So you’ve listened to ska-punk bands like The Mighty Mighty Bosstones, Reel Big Fish and Sublime.
But how about the band that influenced these guys, that planted the Jamaican-born ska sound in their heads?
The Specials are coming to Spokane on Monday for a show at The Met. These are the guys who inspired many of our modern-day skasters to start toying with the Jamaican beat in the first place.
Ska, a precursor to reggae, was popular in England in the mid-‘60s. The Specials, which formed in 1977, combined ska and punk and became the biggest force behind England’s “two-tone movement,” which also included bands like Madness and The English Beat.
It was called two-tone because fans often wore two-toned clothing, and the bands were often racially mixed and wrote lyrics filled with antiracist sentiments.
Although The Specials never made it big in the United States, they landed on the top of the U.K. charts in the late ‘70s and early ‘80s with songs like “A Message to You Rudy,” “Rat Race” and “Stereotype.”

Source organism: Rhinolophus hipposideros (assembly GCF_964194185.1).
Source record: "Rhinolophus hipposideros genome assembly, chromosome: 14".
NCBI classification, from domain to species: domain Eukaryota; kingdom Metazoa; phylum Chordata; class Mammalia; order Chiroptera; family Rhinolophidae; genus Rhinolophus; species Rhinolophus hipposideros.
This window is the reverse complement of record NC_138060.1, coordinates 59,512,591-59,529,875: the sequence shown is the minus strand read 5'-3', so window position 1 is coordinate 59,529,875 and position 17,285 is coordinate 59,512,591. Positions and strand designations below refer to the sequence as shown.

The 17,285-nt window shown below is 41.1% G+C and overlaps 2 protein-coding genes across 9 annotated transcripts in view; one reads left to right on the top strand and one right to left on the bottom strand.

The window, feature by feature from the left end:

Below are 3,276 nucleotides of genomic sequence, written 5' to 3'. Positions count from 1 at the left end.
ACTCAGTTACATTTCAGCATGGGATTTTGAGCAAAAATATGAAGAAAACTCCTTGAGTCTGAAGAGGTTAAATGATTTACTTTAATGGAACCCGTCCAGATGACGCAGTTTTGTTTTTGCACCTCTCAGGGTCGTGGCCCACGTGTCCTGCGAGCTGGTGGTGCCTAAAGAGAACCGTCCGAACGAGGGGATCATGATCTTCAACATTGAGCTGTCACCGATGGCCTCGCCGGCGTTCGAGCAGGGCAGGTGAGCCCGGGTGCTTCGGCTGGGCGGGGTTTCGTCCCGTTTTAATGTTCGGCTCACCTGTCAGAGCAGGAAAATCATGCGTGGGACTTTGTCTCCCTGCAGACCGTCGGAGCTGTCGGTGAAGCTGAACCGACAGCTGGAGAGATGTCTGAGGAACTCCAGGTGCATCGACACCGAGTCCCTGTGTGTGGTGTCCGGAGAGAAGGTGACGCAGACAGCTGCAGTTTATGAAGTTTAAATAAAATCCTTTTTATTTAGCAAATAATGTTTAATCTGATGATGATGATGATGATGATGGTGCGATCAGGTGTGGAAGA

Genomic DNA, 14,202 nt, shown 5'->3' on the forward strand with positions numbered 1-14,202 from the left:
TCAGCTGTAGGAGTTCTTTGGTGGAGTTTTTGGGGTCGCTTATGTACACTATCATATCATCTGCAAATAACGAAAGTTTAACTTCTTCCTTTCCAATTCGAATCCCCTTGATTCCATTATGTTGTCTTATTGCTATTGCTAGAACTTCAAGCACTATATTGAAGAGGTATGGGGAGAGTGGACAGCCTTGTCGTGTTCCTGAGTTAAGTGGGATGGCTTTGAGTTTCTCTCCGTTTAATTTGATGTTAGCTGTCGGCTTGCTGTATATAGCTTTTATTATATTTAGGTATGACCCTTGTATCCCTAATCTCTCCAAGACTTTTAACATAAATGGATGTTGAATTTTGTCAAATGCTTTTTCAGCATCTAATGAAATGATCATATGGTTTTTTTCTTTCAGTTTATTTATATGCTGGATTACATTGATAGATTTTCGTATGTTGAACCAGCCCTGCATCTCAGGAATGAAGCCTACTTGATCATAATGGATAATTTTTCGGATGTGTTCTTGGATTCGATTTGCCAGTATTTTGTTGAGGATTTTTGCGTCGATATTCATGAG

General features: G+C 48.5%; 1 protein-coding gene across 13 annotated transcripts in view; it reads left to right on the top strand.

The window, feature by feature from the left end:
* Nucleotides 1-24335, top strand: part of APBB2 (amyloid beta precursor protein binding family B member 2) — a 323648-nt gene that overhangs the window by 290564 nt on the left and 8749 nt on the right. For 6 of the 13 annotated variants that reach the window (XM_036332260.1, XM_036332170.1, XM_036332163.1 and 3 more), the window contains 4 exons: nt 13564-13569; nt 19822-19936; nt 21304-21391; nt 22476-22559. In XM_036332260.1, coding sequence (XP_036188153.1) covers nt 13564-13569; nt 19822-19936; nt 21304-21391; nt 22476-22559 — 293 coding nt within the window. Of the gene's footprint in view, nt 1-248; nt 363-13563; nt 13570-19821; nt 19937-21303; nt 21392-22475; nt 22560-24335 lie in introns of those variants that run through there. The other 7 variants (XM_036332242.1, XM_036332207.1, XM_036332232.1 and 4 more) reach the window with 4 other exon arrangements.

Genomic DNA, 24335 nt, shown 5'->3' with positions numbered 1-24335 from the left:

The group disbanded in the early ‘80s and reformed in 1994. Their current lineup includes four members who first started the band Neville Staple on vocals, Horace Panter on bass, Lynval Golding on rhythm guitar and Roddy Byers on lead guitar. They’re joined by Adam Birch on trombone and trumpet, Mark Adams on piano, Harrington Bembridge on drums and Jon Read on trumpet.
The group has just released its first album of new material in 15 years. Called “Guilty ‘Til Proved Innocent” it was produced and recorded by Stoker, former General Public drummer. The album also finds guest vocals by members of Rancid. , DataTimes ILLUSTRATION: Photo
MEMO: This sidebar appeared with the story: CONCERT The Specials perform at The Met on Monday. The Pilfers open the 8 p.m. show. Tickets: $15, available at G&B; Select-a-Seat outlets or call (800) 325-SEAT.
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